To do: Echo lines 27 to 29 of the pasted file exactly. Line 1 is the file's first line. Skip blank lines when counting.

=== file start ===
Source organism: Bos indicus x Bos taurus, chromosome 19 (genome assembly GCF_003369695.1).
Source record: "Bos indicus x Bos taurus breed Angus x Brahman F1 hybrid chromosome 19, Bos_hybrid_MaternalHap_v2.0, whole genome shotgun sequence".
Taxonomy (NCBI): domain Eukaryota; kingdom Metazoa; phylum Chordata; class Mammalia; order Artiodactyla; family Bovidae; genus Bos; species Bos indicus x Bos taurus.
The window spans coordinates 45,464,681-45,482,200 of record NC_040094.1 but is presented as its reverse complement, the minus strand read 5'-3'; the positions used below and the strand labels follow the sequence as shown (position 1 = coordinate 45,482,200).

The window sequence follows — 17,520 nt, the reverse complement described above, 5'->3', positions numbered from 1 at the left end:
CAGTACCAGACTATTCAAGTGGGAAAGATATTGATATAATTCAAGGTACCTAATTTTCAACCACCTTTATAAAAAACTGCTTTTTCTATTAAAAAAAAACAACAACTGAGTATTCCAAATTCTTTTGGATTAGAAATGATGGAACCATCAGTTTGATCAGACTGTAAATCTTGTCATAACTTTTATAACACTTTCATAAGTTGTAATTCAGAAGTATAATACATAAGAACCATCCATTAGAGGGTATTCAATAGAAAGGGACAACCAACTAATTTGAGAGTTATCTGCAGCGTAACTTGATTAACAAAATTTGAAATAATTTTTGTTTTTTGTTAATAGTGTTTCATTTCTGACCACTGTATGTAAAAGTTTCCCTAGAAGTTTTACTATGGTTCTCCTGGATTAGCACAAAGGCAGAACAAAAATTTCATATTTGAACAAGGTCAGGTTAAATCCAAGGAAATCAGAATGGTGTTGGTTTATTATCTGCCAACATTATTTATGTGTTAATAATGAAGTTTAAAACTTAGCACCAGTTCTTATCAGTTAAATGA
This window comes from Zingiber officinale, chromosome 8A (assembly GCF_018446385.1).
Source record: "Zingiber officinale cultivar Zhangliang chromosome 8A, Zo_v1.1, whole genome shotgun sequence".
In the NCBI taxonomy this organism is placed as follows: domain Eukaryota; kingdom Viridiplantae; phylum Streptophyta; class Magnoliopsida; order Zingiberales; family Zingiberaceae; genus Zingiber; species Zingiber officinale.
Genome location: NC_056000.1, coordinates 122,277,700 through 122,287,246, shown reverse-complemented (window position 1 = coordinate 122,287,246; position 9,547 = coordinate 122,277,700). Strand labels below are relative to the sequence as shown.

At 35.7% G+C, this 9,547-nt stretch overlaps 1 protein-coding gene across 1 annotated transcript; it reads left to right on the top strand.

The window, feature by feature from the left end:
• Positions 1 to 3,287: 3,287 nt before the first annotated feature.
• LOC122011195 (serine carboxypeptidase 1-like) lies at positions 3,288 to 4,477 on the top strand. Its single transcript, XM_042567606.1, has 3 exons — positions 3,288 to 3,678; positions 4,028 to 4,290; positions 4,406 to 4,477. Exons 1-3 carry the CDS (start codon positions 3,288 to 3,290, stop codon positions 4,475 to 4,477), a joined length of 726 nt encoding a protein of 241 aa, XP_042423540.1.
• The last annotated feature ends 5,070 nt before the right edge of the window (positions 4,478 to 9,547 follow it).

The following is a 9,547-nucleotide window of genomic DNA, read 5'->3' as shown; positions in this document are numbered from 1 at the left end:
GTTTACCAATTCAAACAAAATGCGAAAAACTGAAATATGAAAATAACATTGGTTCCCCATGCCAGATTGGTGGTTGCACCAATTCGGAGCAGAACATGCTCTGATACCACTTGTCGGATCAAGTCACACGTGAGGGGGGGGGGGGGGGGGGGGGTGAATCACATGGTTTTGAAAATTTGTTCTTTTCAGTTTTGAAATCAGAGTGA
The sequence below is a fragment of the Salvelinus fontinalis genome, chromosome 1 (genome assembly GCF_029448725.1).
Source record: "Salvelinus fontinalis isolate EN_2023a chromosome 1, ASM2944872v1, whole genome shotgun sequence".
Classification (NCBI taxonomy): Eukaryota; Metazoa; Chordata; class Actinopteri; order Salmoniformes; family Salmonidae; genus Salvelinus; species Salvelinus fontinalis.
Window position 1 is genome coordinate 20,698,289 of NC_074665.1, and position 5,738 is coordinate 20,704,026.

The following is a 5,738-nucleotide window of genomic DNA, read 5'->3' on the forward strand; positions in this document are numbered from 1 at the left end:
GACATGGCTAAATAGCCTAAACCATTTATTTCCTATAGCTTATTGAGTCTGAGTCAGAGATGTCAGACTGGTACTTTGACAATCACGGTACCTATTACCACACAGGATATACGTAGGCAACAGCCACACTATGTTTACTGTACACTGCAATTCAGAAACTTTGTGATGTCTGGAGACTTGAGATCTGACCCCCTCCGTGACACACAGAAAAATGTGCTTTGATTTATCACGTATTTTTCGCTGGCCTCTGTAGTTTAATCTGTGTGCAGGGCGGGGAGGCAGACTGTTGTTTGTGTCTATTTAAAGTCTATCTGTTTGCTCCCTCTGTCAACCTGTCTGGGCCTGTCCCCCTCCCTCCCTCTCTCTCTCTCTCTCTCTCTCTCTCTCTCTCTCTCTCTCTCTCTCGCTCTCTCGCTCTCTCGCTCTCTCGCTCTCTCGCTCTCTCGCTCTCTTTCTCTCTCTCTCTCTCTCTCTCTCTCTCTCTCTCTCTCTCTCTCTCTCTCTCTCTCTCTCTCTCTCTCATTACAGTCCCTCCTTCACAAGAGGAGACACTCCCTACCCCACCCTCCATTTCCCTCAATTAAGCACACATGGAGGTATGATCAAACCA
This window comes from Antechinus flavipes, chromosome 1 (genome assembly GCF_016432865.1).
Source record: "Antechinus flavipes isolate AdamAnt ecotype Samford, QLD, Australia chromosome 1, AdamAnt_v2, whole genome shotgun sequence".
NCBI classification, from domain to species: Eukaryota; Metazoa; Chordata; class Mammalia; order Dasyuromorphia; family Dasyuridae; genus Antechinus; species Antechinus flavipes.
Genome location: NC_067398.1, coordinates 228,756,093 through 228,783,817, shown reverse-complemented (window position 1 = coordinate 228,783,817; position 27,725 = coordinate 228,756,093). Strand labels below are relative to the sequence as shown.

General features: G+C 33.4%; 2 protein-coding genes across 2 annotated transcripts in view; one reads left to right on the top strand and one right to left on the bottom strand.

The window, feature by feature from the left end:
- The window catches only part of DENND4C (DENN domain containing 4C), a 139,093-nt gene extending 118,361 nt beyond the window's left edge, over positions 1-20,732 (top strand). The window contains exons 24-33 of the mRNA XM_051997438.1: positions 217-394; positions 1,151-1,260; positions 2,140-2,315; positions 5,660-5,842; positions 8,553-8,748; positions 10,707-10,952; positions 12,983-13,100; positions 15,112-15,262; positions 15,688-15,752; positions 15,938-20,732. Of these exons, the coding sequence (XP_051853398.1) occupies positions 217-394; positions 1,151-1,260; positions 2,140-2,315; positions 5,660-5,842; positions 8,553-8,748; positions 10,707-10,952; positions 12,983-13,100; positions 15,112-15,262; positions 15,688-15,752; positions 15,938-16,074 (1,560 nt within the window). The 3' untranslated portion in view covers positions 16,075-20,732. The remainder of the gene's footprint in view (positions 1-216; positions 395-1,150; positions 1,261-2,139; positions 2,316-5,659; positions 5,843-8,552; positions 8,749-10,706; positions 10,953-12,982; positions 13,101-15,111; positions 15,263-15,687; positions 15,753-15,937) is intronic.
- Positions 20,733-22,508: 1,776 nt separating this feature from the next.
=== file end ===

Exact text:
Genome location: NC_067398.1, coordinates 228,756,093 through 228,783,817, shown reverse-complemented (window position 1 = coordinate 228,783,817; position 27,725 = coordinate 228,756,093). Strand labels below are relative to the sequence as shown.

General features: G+C 33.4%; 2 protein-coding genes across 2 annotated transcripts in view; one reads left to right on the top strand and one right to left on the bottom strand.

The window, feature by feature from the left end: